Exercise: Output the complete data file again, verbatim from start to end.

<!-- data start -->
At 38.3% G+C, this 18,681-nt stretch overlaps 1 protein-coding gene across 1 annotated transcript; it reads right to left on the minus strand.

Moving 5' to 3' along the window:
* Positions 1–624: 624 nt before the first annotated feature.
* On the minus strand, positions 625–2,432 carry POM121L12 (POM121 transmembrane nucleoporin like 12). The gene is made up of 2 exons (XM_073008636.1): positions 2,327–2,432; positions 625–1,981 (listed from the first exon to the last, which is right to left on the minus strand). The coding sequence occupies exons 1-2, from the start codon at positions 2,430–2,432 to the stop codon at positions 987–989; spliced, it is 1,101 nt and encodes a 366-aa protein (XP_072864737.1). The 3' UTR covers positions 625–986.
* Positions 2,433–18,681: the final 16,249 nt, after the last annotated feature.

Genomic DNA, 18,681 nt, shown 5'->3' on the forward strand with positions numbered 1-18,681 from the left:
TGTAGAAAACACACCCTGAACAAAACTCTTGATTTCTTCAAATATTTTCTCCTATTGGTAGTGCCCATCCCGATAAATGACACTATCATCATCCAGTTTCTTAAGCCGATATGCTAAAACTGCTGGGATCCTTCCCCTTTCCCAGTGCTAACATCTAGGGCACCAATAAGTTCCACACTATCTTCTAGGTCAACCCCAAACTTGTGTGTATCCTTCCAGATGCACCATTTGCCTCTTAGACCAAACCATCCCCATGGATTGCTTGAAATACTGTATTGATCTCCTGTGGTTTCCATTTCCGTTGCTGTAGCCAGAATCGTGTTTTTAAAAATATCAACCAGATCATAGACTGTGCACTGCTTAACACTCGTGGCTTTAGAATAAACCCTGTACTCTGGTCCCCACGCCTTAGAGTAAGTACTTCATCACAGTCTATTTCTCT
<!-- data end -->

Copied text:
At 38.3% G+C, this 18,681-nt stretch overlaps 1 protein-coding gene across 1 annotated transcript; it reads right to left on the minus strand.

Moving 5' to 3' along the window:
* Positions 1–624: 624 nt before the first annotated feature.
* On the minus strand, positions 625–2,432 carry POM121L12 (POM121 transmembrane nucleoporin like 12). The gene is made up of 2 exons (XM_073008636.1): positions 2,327–2,432; positions 625–1,981 (listed from the first exon to the last, which is right to left on the minus strand). The coding sequence occupies exons 1-2, from the start codon at positions 2,430–2,432 to the stop codon at positions 987–989; spliced, it is 1,101 nt and encodes a 366-aa protein (XP_072864737.1). The 3' UTR covers positions 625–986.
* Positions 2,433–18,681: the final 16,249 nt, after the last annotated feature.

Genomic DNA, 18,681 nt, shown 5'->3' on the forward strand with positions numbered 1-18,681 from the left:
TGTAGAAAACACACCCTGAACAAAACTCTTGATTTCTTCAAATATTTTCTCCTATTGGTAGTGCCCATCCCGATAAATGACACTATCATCATCCAGTTTCTTAAGCCGATATGCTAAAACTGCTGGGATCCTTCCCCTTTCCCAGTGCTAACATCTAGGGCACCAATAAGTTCCACACTATCTTCTAGGTCAACCCCAAACTTGTGTGTATCCTTCCAGATGCACCATTTGCCTCTTAGACCAAACCATCCCCATGGATTGCTTGAAATACTGTATTGATCTCCTGTGGTTTCCATTTCCGTTGCTGTAGCCAGAATCGTGTTTTTAAAAATATCAACCAGATCATAGACTGTGCACTGCTTAACACTCGTGGCTTTAGAATAAACCCTGTACTCTGGTCCCCACGCCTTAGAGTAAGTACTTCATCACAGTCTATTTCTCT